A 10-year-old Pennsylvania girl died while trying out a dangerous stunt called the Blackout Challenge last year, and now her mother is suing TikTok.

Last December, Tawainna Anderson's daughter Nylah was rushed to the hospital after trying out the TikTok challenge, reported ABC6. It encourages users to choke themselves until passing out. The girl was in the intensive care unit for many days before she died, and now Anderson and her attorneys have announced a wrongful death lawsuit against the company in Center City Philadelphia.

Anderson says in her lawsuit that her daughter heard about the challenge from TikTok's "for you page (FYP)" which serves users videos on the basis of an algorithm, reported CBS News. The suit reads that TikTok's "algorithm determined that the deadly Blackout Challenge was well-tailored and likely to be of interest to 10-year-old Nylah Anderson, and she died as a result." The suit further reads that before she died, the girl was "an active, happy, healthy, and incredibly intelligent child," and she spoke three languages.

Several reports that found social media could negatively affect kids, especially their mental health, are named in the suit. The lawsuit reads that one of the "deadliest TikTok Challenges to make its rounds on the TikTok Defendants' app and be promoted to users by their FYP algorithm" is their Blackout Challenge. TikTok allegedly knew of several other children who died from the challenge, the suit says. The suit further states that Anderson's daughter tried the challenge and died as a result of TikTok's "corrosive marketing practices."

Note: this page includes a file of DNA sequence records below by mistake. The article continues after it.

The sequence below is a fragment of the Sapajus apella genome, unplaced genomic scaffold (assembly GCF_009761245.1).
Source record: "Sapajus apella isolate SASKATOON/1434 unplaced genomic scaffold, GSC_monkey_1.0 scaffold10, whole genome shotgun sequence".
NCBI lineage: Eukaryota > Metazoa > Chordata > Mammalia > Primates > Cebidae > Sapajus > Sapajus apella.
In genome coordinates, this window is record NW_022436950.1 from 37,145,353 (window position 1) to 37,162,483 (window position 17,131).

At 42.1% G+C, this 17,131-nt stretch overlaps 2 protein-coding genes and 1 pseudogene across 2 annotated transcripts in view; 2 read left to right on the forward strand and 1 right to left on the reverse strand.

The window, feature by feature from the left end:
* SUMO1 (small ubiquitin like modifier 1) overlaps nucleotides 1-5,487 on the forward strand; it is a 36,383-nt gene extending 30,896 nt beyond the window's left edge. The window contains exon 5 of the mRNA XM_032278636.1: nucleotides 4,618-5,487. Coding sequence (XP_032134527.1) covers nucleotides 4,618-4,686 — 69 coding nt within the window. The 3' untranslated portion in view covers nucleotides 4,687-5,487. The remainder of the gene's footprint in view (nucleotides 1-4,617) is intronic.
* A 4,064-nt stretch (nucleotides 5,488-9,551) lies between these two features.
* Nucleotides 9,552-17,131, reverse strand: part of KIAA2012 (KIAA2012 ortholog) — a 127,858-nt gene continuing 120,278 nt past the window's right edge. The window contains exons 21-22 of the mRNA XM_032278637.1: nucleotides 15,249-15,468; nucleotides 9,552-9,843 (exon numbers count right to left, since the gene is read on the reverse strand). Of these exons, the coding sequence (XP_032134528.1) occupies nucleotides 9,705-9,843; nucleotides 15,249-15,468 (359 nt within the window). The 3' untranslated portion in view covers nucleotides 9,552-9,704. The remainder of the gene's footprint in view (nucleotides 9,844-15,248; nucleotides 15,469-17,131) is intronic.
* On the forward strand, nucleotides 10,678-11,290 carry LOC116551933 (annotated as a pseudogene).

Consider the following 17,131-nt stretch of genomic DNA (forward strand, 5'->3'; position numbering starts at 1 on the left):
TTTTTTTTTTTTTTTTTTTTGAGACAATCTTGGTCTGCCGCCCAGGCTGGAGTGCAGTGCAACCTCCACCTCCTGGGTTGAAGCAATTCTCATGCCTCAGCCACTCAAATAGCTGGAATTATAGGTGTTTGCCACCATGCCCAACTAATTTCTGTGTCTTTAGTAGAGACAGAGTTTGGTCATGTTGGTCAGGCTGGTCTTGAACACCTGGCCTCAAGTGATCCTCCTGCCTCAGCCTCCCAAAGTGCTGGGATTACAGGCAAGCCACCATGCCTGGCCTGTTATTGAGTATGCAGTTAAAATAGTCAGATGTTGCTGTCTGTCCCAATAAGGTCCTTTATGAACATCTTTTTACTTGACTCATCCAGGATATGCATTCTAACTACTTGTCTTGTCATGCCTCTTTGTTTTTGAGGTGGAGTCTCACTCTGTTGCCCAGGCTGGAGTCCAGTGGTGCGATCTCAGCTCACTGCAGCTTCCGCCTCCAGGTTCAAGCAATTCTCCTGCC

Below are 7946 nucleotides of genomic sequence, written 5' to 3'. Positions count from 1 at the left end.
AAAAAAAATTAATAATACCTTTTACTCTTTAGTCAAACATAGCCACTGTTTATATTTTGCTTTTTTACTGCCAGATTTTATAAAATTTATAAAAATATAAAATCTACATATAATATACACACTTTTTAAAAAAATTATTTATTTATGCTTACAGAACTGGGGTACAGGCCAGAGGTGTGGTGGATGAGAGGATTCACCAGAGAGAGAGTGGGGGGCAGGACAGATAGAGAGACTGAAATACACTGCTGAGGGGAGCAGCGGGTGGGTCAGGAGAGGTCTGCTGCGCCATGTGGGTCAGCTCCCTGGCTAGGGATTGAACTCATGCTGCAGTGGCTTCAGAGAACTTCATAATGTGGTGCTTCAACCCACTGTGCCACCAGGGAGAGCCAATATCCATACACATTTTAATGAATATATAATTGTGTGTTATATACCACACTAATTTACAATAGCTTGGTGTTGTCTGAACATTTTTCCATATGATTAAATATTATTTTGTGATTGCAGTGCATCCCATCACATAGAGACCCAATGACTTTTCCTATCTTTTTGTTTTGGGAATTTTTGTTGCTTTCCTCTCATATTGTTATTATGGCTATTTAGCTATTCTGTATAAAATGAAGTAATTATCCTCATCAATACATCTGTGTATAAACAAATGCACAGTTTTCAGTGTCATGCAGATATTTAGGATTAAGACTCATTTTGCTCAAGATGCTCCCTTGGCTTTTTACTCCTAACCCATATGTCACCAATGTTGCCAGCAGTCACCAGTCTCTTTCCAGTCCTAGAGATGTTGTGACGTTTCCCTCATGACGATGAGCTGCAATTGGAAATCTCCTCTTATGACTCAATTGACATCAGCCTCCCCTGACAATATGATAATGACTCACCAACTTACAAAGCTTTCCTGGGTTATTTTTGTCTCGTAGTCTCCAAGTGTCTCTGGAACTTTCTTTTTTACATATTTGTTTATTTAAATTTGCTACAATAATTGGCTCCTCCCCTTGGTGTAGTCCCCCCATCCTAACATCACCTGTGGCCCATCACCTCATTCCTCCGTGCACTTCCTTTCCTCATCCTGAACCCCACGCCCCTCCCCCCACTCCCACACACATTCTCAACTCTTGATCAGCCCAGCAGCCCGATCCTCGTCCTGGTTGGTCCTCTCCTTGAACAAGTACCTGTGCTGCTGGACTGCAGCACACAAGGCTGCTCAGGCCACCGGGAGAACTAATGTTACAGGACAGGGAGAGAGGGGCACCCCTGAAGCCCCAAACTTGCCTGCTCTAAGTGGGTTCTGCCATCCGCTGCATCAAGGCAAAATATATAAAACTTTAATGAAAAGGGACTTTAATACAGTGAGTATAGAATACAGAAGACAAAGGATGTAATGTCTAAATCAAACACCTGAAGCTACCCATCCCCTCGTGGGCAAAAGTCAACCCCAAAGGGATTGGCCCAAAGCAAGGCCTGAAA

She is suing the company for an undisclosed amount in damages. She said that she wants to hold the company accountable, and that it is time that these "dangerous challenges come to an end."

New York Daily News reported that TikTok argued that its team steadfastly searches out dangerous content on its site. They also said that the Blackout Challenge long predates the existence of TikTok, which was founded in Beijing in 2016. The Blackout Challenge has been traced to 2008. At the time, the competition, which is also known as The Choking Game, was blamed for the deaths of 82 kids in 31 states in the US.

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